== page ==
The movable wall 21, according to the present invention, comprises an upper section 65 and a lower section 66. The sections 65, 66 overlap one with the other, with section 66 preferably outward of section 65, as best shown in FIG. 2 and FIG. 4. With continued reference to FIG. 2 and FIG. 4, the lower wall section 66 has an outwardly and upwardly curved lip 25a which cooperates with the previously described lip 25 to define the entrance 4 to the air intake zone 20. A suitable quiding and holding means will now be described for engaging and holding the two wall sections 65, 66 together and to position the lip 25a in any selected vertically disposed position relative to the other walls 22-24 that cooperate with the movable wall sections 65, 66 to define the air intake zone 20. Such means may comprise a pair of threaded studs 69, 70 connected to the lower wall section 66, and which project outwardly through a pair of vertically disposed slots 71, 72 extending through upper wall section 65. A nut 74 may be turned on the outwardly projecting end of each stud 69, 70 and tightened to clamp together the two sections 65, 66 of movable wall 21 with the lip 25a in a selected vertical position relative to the other walls 22-24 of the air intake zone 20.
In the operation of the described system and apparatus according to the present invention, fan 15 (in FIG. 1) draws air through conduit 13, cyclone 9, conduit 7, column 3 and hence atmospheric air into the lower end 4 of column 3. Mixed size particles of such a refuse material enter inlet 2 and are fed by the air lock feeder 32 into chute 31. Such material slides and tumbles down the surface 34 of chute 31 and into the air stream rising through the column 3. Some of the heavier particles drop immediately onto conveyor 5 while other particles are carried upwardly in the rising air stream. Such air and entrained particles reach the expanded zone 35 defined by the midportion 30 of column 3 and chute 31. At this level, the air stream turns toward the chute 31 because of reduced resistance to air flow by the substantial expansion of the enclosed volume. That is, it is the chute 31 that expands the enclosed volume at that level and so the air stream turns toward the chute. This movement combined with the orientation of the upper column portion 26, also toward the chute 31, results in the formation of a turbulence about a horizontal axis e--e' before the air stream resumes its upward flow, as indicated by arrows in FIG. 2. Turning the nuts 59, 60 on each of the rods 57, 59, 61 and 62 to move wall 21 from the position shown in FIG. 2 by solid lines to the position shown with phantom lines will reduce the cross-sectional area of the air intake zone 20 and the air drawn therethrough by fan 15 will move at greater velocity. Such movement of wall 21 about the pivots 41 and 42 will lower the lip 25a to the position labeled 25a' in FIG. 2. The nuts 74 may then be loosened and wall section 66 moved upwardly relative to wall section 65 with the threaded studs 69, 70 moving upwardly in slots 71, 72 and the lip 25a moves from the position 25a' upwardly until lip 25a is again in a common horizontal plane with the lip 25. Such a repositioning of lip 25a to the horizontal plane of lips 25, or any other position above or below that position, may be tried until the desired change in separating characteristics, as determined by visually observing particle dropout on conveyor 5, is achieved. Both the existence of the vortex V and a tubulence that is variable and controllable with attendant effect upon separation characteristics, by moving wall 21 (which necessarily changes the angle of the inclined member 40 as shown with phantom lines in FIG. 2) and section 66 of wall 21 in the manner described, have been confirmed by observing the path followed by bits of shredded paper and other observable solid particles in feed material fed to the apparatus as described.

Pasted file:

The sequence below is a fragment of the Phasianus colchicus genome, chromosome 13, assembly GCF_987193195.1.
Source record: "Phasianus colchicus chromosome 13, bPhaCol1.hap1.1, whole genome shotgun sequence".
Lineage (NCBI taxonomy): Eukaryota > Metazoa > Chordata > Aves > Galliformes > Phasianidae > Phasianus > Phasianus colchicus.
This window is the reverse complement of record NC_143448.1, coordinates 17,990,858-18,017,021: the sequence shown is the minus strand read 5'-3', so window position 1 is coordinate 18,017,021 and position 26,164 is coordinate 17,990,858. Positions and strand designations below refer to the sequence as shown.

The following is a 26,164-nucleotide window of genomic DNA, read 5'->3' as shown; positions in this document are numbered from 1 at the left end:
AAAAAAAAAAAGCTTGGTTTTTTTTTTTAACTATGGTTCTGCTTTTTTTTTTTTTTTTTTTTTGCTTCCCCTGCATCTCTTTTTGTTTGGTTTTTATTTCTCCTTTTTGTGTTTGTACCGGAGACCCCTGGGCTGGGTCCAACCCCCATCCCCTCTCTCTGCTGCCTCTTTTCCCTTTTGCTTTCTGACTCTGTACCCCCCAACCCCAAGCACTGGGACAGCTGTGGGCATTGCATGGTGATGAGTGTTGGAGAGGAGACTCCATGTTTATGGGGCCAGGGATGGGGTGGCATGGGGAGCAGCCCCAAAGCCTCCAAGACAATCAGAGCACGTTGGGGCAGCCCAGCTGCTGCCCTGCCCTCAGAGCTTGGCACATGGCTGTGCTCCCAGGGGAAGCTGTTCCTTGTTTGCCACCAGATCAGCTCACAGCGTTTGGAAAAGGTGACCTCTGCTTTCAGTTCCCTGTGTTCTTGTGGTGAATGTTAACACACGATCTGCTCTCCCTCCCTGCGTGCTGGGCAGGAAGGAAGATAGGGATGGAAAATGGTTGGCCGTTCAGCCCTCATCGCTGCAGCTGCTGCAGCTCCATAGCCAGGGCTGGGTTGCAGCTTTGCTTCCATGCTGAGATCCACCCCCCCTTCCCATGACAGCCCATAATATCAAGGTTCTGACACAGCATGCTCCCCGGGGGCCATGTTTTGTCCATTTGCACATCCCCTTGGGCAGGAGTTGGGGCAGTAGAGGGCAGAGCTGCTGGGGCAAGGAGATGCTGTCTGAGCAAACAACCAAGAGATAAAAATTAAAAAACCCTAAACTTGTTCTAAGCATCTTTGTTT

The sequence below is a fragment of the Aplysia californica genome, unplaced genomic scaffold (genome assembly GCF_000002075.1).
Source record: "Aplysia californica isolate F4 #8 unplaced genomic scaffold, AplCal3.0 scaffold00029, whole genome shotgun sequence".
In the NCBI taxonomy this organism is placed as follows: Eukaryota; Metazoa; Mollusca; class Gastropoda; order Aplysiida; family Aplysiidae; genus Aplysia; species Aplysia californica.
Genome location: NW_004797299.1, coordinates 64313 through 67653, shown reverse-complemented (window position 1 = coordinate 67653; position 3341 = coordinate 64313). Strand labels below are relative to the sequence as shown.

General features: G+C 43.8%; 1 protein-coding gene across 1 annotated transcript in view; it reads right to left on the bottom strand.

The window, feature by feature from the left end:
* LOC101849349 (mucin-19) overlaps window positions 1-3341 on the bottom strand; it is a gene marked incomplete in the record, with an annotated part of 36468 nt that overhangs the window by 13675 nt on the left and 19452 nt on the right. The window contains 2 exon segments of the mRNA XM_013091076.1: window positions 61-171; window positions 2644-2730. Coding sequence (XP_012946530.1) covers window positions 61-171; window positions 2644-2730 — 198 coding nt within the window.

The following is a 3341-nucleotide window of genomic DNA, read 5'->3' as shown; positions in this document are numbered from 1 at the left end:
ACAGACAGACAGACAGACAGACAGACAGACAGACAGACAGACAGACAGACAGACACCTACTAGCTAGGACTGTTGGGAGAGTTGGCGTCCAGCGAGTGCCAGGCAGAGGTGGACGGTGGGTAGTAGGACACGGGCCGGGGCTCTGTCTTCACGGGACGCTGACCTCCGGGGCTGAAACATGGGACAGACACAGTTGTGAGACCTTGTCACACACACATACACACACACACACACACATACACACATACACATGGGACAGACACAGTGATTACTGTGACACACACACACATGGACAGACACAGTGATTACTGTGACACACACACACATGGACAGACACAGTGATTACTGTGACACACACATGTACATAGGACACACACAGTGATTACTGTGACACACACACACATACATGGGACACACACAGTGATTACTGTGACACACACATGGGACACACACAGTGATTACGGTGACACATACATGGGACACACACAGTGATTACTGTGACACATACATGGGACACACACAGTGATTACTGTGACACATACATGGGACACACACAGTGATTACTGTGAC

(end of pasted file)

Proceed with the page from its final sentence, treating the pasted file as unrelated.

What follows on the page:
Particles retained in the rising air stream as it passes from column 3 to the cyclone separator 9, drop from the air stream in separator 9 and are discharged through the star wheel 10 to conveyor 11 while the air stream which is now clean of refuse material passes through fan 15 to atmosphere.
From the foregoing detailed description of the present invention, it has been shown how the objects of the present invention have been attained in a preferred manner. However, modifications and equivalents of the disclosed concepts such as readily occur to those skilled in the art are intended to be included in the scope of this invention. Thus, the scope of the invention is intended to be limited only by the scope of the claims such as are or may hereafter be, appended hereto.